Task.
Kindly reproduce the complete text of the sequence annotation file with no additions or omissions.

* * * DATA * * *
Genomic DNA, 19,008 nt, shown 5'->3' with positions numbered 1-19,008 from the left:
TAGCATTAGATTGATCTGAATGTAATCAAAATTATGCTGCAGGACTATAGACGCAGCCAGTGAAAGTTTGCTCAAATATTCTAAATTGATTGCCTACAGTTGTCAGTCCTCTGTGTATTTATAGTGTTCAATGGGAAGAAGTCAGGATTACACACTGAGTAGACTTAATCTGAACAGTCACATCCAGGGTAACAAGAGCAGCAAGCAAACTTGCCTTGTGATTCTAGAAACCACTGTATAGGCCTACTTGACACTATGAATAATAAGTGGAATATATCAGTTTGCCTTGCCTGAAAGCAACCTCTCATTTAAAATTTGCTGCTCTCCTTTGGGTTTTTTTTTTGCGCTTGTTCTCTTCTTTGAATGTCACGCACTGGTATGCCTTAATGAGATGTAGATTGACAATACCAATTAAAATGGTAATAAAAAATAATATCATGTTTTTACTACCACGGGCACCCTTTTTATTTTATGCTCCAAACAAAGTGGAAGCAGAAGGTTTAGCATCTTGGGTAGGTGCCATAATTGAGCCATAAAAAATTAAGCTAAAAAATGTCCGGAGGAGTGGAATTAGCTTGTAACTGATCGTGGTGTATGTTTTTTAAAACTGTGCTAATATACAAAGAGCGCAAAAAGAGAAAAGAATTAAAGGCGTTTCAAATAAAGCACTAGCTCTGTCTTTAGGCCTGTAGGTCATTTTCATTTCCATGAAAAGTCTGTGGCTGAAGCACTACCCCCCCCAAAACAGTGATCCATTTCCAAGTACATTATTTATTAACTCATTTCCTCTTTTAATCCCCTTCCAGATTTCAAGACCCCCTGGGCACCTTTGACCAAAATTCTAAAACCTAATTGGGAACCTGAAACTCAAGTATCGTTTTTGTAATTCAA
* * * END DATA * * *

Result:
Genomic DNA, 19,008 nt, shown 5'->3' with positions numbered 1-19,008 from the left:
TAGCATTAGATTGATCTGAATGTAATCAAAATTATGCTGCAGGACTATAGACGCAGCCAGTGAAAGTTTGCTCAAATATTCTAAATTGATTGCCTACAGTTGTCAGTCCTCTGTGTATTTATAGTGTTCAATGGGAAGAAGTCAGGATTACACACTGAGTAGACTTAATCTGAACAGTCACATCCAGGGTAACAAGAGCAGCAAGCAAACTTGCCTTGTGATTCTAGAAACCACTGTATAGGCCTACTTGACACTATGAATAATAAGTGGAATATATCAGTTTGCCTTGCCTGAAAGCAACCTCTCATTTAAAATTTGCTGCTCTCCTTTGGGTTTTTTTTTTGCGCTTGTTCTCTTCTTTGAATGTCACGCACTGGTATGCCTTAATGAGATGTAGATTGACAATACCAATTAAAATGGTAATAAAAAATAATATCATGTTTTTACTACCACGGGCACCCTTTTTATTTTATGCTCCAAACAAAGTGGAAGCAGAAGGTTTAGCATCTTGGGTAGGTGCCATAATTGAGCCATAAAAAATTAAGCTAAAAAATGTCCGGAGGAGTGGAATTAGCTTGTAACTGATCGTGGTGTATGTTTTTTAAAACTGTGCTAATATACAAAGAGCGCAAAAAGAGAAAAGAATTAAAGGCGTTTCAAATAAAGCACTAGCTCTGTCTTTAGGCCTGTAGGTCATTTTCATTTCCATGAAAAGTCTGTGGCTGAAGCACTACCCCCCCCAAAACAGTGATCCATTTCCAAGTACATTATTTATTAACTCATTTCCTCTTTTAATCCCCTTCCAGATTTCAAGACCCCCTGGGCACCTTTGACCAAAATTCTAAAACCTAATTGGGAACCTGAAACTCAAGTATCGTTTTTGTAATTCAA